The religion that S. Patrick taught was also focused on oneness. Despite being rather late in terms of ancient Christianity (he was preaching, remember, after three oecumenical councils and the death of such great Church Fathers as Ss. Jerome, Augustine, Ambrose, and Hilary of Poitiers), Patrick’s theology was focused heavily on the mystery of the Trinity. His primary attribute, the shamrock, is part of this. It is highly ironic that the Shamrock should be so degraded today considering what a high place it actually occupies in Irish history: it is a uniquely Irish symbol representing God as Father, Son, and Holy Ghost. To see shamrocks on banners, littering the ground, used for plastic goggles, and all sorts of other uses and abuses, then, is an especially offensive aspect of the American perversion of S. Patrick’s feast.
Many people remember a certain passage from the so-called “Lorica of Saint Patrick” or “Deer’s Cry”. If it is not a prayer penned by the saint, it is at the very least inspired by his theology. Everyone remembers the simple and inoffensive lines
Christ with me, Christ before me,
Christ behind me, Christ in me,
Christ beneath me, Christ above me,
Christ on my right, Christ on my left,
Christ in breadth, Christ in length, Christ in height,
Christ in the heart of every man who thinks of me,
Christ in the mouth of every man who speaks of me,
Christ in every eye that sees me,
Christ in every ear that hears me.
Fewer remember the other, arguably more significant part of the chant (for it was meant to be chanted by a group):
I arise today through the strength of the love of Cherubim,
in obedience of Angels, in the service of the Archangels,
in hope of resurrection to meet with reward,
in prayers of Patriarchs, in predictions of Prophets,
in preachings of Apostles, in faiths of Confessors,
in innocence of Holy Virgins, in deeds of righteous men. …
I arise today through God's strength to pilot me:
God's might to uphold me, God's wisdom to guide me,
God's eye to look before me, God's ear to hear me,
God's word to speak for me, God's hand to guard me,
God's way to lie before me, God's shield to protect me,
God's host to secure me:against snares of devils,
against temptations of vices,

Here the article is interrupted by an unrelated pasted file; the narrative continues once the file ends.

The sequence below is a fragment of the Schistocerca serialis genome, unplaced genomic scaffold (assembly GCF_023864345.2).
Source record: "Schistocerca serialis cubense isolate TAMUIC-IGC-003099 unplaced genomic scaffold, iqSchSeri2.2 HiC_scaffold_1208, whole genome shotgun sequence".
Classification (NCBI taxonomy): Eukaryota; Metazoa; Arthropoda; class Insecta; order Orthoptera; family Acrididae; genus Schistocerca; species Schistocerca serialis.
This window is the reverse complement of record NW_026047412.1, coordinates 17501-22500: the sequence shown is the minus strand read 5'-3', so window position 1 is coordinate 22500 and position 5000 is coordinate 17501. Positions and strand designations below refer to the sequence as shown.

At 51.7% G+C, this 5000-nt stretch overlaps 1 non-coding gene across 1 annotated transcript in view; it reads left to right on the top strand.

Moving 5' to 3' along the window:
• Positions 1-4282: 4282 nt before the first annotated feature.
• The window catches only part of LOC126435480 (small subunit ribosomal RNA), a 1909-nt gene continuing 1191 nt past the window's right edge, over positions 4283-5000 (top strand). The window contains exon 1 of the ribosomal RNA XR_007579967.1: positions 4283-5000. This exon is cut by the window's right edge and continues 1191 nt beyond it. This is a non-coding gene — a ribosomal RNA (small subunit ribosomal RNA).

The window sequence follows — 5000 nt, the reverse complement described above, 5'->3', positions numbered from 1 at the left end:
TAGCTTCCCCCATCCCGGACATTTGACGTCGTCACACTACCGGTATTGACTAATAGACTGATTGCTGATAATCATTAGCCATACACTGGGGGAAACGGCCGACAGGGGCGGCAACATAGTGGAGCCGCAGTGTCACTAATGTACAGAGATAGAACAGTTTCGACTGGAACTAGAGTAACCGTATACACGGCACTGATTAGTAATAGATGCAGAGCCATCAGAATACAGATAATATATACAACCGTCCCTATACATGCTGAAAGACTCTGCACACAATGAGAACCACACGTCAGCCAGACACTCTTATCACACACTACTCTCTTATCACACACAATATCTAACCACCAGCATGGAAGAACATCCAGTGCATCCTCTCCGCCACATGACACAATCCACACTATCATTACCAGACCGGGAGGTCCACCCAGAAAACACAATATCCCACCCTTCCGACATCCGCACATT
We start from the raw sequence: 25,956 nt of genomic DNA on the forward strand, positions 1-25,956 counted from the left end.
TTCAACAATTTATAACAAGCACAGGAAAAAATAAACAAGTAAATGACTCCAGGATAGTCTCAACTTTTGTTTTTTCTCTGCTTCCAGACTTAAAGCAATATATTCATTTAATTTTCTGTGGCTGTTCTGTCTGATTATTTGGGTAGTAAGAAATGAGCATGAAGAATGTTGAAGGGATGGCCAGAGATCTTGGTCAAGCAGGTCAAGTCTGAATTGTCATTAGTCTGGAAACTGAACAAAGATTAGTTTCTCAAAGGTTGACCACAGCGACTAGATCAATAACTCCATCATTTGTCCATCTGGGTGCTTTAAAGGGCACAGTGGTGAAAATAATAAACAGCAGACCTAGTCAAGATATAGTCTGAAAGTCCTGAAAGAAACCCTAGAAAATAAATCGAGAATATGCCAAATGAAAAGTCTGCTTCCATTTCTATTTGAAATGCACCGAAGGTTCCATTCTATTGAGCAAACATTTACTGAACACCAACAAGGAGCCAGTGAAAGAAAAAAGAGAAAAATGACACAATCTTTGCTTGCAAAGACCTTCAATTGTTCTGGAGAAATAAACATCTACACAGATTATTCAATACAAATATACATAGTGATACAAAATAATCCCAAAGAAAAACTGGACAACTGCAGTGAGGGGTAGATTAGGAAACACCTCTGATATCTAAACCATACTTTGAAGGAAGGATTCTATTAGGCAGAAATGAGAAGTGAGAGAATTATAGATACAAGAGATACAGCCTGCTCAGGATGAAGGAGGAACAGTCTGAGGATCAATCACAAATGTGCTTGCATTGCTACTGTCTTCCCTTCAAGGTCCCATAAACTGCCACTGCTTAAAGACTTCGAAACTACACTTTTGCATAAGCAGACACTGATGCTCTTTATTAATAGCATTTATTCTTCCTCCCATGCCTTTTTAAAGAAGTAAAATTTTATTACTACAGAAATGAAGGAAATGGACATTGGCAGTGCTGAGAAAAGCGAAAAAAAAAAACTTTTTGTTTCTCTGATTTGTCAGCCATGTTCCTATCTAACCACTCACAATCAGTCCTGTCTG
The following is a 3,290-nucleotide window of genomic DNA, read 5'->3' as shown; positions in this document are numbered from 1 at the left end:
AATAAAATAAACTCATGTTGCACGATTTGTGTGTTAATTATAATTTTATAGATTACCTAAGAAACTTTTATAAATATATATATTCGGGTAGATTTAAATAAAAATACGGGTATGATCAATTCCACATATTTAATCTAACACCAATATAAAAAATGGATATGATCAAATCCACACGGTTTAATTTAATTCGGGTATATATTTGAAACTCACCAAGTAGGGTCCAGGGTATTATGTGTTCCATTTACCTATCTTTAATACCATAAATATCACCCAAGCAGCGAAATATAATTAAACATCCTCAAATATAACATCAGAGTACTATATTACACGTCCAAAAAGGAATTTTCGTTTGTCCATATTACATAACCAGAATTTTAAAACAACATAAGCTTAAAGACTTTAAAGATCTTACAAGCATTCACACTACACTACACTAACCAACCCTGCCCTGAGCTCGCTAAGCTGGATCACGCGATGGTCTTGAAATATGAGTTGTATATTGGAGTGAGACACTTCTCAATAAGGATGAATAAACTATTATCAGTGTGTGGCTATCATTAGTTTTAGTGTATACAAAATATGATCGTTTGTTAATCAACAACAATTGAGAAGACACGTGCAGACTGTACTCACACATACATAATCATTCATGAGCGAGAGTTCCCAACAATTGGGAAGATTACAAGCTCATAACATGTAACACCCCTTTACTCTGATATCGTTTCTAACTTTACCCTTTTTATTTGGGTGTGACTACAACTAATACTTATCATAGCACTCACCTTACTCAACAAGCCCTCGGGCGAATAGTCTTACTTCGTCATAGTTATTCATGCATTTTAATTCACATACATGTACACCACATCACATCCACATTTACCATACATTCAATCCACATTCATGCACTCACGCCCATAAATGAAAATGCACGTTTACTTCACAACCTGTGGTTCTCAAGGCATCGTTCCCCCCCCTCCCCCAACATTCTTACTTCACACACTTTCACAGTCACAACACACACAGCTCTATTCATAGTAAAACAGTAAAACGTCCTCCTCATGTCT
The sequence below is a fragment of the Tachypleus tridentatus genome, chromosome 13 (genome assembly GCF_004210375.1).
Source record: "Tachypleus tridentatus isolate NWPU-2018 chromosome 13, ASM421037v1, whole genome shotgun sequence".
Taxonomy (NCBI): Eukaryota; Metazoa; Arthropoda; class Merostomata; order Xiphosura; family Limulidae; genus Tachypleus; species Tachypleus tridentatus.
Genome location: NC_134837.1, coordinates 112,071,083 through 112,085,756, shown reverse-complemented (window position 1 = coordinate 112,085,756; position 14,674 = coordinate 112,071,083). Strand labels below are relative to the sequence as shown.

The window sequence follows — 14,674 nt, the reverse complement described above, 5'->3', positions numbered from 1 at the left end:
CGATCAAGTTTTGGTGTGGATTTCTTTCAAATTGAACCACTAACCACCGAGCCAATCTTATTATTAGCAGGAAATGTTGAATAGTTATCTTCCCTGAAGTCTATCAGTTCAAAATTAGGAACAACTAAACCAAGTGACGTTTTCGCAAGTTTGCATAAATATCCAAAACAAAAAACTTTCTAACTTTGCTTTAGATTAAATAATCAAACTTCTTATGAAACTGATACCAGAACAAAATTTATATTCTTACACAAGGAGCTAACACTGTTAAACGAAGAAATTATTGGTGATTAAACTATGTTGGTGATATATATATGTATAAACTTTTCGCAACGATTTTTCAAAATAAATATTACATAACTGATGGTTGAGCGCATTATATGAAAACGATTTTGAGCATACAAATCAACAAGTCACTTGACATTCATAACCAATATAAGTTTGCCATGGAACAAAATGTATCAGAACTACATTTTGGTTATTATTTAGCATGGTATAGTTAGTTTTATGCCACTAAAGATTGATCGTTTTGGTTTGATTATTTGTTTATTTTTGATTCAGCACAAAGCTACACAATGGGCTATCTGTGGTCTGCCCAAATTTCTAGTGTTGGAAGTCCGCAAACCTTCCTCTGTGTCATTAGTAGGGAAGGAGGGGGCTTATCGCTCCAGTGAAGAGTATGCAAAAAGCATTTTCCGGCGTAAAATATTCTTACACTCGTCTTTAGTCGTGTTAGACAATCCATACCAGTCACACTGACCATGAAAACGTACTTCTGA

against inclinations of nature,
against everyone who shall wish me ill,
afar and anear, alone and in a crowd.
How many, I wonder, who celebrate the American version of the day do so thinking of imitating “the obedience of Angels, the service of the Archangels”? How many “against temptations of vices,” or, better still, “against inclinations of nature”? When his hagiographers say S. Patrick “drove the snakes out of Ireland,” it seems fairly clear what they are referring to.
|What S. Patrick drove out of Ireland.|
One of the most important parts of S. Patrick’s mission to Scotia is that not only is he responsible for establishing the Faith in that land, but he is responsible specifically for establishing one of the most visible outward signs of the Faith in the Middle Ages (or any age), which is the monastery. It is for this reason that S. Patrick is remembered in the Church lists as a “Confessor” (one who suffered but was not martyred for the Faith), “Venerable” (a monastic) and “Enlightener of Ireland” (missionary to Ireland) – three titles for the great preacher of the Trinity.
The question that remains, then, is “what is a feast-day?” After all, I have spent the last five years preaching against all forms of celebration on the Feast of Saint Patrick – calling to wear the black of mourning for the fallen, the starved, the murdered rather than giving ourselves over to hedonistic excess awash in cheap green beer and ethnic slurs. I say it as a challenge to the American exploitation of my people, our history, and our sacred memory. However, while I say this (and will continue to keep my own vigil for the vile rape of Irish culture committed by ignorant Americans every year), it is worth remembering that we call saints’ days “Feast Days” for a reason: because we are called to celebrate the life of the saint, because he was holy and worked great things in the Name of Christ. This means that celebration—in moderation, temperance, and ever mindful of why we celebrate—is not out of order.
We are very fortunate this year, since the Feast falls on a Sunday, and (for Roman Catholics) in the midst of Lent. As such, hedonistic behaviour which is out of line at any time of the year is an especially heinous act this year. However, we likewise have an opportunity to celebrate the day in the true spirit thereof: as a religious celebration, with a Mass for S. Patrick followed by a proper Sunday feast. We may eat, but not to the point of gluttony; we may drink, but not to drunkenness, and we may be joyful, but mindful of the Saint and his great works—and the centuries of bloodshed that would follow his bloodless conversion of the “land of the Saints”.
I will therefore suggest this year that our vigil continue to be kept in the black of mourning (as I will be doing out of protest), but likewise implore those who do choose to celebrate to at least awaken this Sunday and recall the Lorica of Saint Patrick, and rise with the Venerable Saint’s words on our lips,
I arise today
through a mighty strength,
the invocation of the Trinity,
through belief in the Threeness,
through confession of the Oneness of the Creator of creation.
Salvation is of the Lord.
Salvation is of the Lord.
Salvation is of Christ.
May Thy Salvation, O Lord, be ever with us.
|Holy Bishop Patrick,|
Faithful shepherd of Christ's royal flock
You filled Ireland with the radiance of the Gospel:
The mighty strength of the Trinity!
Now that you stand before the Saviour,
Pray that He may preserve us in faith and love.
-Troparion IV, Feast of St. Patrick